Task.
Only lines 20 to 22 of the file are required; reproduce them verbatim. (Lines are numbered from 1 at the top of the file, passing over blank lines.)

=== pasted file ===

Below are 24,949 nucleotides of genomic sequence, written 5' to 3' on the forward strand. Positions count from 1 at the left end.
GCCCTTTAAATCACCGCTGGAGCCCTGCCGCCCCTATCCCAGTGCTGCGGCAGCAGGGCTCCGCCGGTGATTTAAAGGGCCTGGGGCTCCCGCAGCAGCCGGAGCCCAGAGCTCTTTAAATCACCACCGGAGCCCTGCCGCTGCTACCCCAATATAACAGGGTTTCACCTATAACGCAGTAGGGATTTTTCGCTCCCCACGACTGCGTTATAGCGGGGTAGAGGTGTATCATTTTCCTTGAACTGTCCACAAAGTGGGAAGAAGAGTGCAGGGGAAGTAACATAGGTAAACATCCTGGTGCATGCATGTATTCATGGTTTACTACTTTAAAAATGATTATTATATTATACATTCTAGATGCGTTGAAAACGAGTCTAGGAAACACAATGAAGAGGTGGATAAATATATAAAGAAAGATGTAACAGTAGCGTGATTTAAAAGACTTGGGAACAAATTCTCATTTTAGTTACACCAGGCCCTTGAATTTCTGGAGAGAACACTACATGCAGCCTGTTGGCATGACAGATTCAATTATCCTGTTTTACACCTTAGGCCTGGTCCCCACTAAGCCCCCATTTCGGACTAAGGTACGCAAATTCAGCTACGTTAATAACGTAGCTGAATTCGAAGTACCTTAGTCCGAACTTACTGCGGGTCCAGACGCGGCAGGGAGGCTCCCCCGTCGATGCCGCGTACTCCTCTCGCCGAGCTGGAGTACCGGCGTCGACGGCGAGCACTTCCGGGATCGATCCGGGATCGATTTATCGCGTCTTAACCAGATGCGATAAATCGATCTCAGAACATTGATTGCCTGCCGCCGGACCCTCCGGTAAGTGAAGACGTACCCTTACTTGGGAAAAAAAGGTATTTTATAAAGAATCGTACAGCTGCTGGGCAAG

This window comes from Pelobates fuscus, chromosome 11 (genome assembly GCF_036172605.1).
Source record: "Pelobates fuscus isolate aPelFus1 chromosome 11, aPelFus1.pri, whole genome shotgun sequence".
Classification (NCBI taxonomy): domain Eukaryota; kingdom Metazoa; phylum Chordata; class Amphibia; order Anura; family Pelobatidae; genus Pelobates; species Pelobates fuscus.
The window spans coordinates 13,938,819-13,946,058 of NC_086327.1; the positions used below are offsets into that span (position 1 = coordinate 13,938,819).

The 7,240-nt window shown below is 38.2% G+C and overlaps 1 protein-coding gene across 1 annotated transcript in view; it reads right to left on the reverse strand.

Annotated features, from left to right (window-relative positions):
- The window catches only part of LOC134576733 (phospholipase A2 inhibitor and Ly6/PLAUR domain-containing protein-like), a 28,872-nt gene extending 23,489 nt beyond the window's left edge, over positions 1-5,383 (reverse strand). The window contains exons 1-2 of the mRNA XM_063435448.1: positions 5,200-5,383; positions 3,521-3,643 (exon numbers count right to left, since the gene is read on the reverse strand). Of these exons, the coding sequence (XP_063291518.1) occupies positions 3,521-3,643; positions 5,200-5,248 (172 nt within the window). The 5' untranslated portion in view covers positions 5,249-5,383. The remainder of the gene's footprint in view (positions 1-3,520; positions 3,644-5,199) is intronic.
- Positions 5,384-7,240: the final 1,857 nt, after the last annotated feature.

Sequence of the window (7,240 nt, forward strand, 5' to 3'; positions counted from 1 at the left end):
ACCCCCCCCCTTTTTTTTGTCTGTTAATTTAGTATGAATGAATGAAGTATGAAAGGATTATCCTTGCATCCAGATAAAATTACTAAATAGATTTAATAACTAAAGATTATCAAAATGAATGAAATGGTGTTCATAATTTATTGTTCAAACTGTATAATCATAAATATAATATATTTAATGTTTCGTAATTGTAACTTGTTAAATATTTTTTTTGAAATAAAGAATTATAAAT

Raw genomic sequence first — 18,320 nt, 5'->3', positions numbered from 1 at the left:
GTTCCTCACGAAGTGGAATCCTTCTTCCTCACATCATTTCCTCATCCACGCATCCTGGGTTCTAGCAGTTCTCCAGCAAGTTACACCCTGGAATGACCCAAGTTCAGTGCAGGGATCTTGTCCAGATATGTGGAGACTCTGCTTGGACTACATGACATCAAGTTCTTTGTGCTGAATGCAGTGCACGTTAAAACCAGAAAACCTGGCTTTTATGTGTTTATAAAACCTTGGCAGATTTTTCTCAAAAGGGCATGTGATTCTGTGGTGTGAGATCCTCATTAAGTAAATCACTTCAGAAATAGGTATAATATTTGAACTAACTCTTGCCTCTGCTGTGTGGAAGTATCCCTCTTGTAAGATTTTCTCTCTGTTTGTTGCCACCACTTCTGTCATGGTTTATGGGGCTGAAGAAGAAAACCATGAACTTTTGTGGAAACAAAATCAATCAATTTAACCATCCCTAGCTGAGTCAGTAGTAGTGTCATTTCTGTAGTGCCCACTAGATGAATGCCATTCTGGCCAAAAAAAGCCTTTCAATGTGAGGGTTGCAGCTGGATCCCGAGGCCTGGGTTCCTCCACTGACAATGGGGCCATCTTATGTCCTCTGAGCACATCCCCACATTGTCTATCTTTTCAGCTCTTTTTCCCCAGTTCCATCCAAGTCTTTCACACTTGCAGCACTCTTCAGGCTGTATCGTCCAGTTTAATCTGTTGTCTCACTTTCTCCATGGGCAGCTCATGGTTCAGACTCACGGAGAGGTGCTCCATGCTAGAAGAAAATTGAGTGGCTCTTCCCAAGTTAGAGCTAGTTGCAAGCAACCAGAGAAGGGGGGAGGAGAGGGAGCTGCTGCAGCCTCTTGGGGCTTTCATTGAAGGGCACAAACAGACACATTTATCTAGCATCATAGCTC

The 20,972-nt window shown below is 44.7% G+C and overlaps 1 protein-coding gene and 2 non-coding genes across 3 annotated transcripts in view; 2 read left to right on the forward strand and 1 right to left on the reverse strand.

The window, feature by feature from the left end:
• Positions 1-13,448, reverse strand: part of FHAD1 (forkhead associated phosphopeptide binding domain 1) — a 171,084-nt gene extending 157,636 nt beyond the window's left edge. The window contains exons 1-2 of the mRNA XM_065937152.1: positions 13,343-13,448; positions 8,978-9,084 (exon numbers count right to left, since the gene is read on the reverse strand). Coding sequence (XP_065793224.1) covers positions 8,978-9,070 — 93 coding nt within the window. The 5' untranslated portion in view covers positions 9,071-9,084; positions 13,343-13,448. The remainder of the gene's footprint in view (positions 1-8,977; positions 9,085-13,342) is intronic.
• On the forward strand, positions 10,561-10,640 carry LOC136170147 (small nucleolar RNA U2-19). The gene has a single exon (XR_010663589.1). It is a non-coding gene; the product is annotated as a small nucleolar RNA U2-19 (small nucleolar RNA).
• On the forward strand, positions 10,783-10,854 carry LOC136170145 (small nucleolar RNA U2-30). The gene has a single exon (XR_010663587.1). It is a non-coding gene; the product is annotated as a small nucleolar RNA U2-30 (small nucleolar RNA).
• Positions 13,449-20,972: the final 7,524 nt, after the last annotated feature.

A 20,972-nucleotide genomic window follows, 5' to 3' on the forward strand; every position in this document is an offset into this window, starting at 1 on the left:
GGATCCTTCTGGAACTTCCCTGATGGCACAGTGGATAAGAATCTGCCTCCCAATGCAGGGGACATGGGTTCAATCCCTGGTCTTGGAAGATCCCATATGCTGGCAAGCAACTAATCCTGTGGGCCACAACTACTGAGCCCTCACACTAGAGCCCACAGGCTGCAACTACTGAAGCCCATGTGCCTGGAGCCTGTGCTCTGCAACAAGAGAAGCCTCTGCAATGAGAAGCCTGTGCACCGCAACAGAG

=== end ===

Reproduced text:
• Positions 13,449-20,972: the final 7,524 nt, after the last annotated feature.

A 20,972-nucleotide genomic window follows, 5' to 3' on the forward strand; every position in this document is an offset into this window, starting at 1 on the left:
GGATCCTTCTGGAACTTCCCTGATGGCACAGTGGATAAGAATCTGCCTCCCAATGCAGGGGACATGGGTTCAATCCCTGGTCTTGGAAGATCCCATATGCTGGCAAGCAACTAATCCTGTGGGCCACAACTACTGAGCCCTCACACTAGAGCCCACAGGCTGCAACTACTGAAGCCCATGTGCCTGGAGCCTGTGCTCTGCAACAAGAGAAGCCTCTGCAATGAGAAGCCTGTGCACCGCAACAGAG